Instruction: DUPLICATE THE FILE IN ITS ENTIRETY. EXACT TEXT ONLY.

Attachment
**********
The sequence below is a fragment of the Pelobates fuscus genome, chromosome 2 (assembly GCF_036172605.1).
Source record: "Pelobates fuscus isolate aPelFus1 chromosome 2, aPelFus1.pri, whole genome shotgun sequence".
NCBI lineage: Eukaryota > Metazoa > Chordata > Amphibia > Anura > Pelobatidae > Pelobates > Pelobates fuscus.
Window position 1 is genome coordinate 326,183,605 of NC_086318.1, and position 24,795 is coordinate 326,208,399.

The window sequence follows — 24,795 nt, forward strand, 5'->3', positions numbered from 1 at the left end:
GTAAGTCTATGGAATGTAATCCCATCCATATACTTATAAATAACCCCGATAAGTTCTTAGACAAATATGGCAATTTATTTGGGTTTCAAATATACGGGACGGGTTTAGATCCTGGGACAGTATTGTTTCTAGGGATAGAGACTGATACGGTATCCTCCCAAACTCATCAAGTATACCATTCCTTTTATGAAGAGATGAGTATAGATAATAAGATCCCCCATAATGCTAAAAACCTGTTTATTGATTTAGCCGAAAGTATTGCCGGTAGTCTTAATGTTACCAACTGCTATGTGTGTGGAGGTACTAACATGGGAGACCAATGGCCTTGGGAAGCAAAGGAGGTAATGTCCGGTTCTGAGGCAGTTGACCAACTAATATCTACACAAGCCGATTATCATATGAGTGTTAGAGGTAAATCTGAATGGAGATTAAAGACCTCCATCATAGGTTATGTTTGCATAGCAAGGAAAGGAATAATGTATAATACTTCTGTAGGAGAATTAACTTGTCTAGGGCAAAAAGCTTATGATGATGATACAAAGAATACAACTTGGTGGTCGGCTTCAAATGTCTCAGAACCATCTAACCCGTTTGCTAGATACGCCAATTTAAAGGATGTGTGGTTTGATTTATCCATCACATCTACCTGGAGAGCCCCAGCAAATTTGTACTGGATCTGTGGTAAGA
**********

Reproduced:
The sequence below is a fragment of the Pelobates fuscus genome, chromosome 2 (assembly GCF_036172605.1).
Source record: "Pelobates fuscus isolate aPelFus1 chromosome 2, aPelFus1.pri, whole genome shotgun sequence".
NCBI lineage: Eukaryota > Metazoa > Chordata > Amphibia > Anura > Pelobatidae > Pelobates > Pelobates fuscus.
Window position 1 is genome coordinate 326,183,605 of NC_086318.1, and position 24,795 is coordinate 326,208,399.

The window sequence follows — 24,795 nt, forward strand, 5'->3', positions numbered from 1 at the left end:
GTAAGTCTATGGAATGTAATCCCATCCATATACTTATAAATAACCCCGATAAGTTCTTAGACAAATATGGCAATTTATTTGGGTTTCAAATATACGGGACGGGTTTAGATCCTGGGACAGTATTGTTTCTAGGGATAGAGACTGATACGGTATCCTCCCAAACTCATCAAGTATACCATTCCTTTTATGAAGAGATGAGTATAGATAATAAGATCCCCCATAATGCTAAAAACCTGTTTATTGATTTAGCCGAAAGTATTGCCGGTAGTCTTAATGTTACCAACTGCTATGTGTGTGGAGGTACTAACATGGGAGACCAATGGCCTTGGGAAGCAAAGGAGGTAATGTCCGGTTCTGAGGCAGTTGACCAACTAATATCTACACAAGCCGATTATCATATGAGTGTTAGAGGTAAATCTGAATGGAGATTAAAGACCTCCATCATAGGTTATGTTTGCATAGCAAGGAAAGGAATAATGTATAATACTTCTGTAGGAGAATTAACTTGTCTAGGGCAAAAAGCTTATGATGATGATACAAAGAATACAACTTGGTGGTCGGCTTCAAATGTCTCAGAACCATCTAACCCGTTTGCTAGATACGCCAATTTAAAGGATGTGTGGTTTGATTTATCCATCACATCTACCTGGAGAGCCCCAGCAAATTTGTACTGGATCTGTGGTAAGA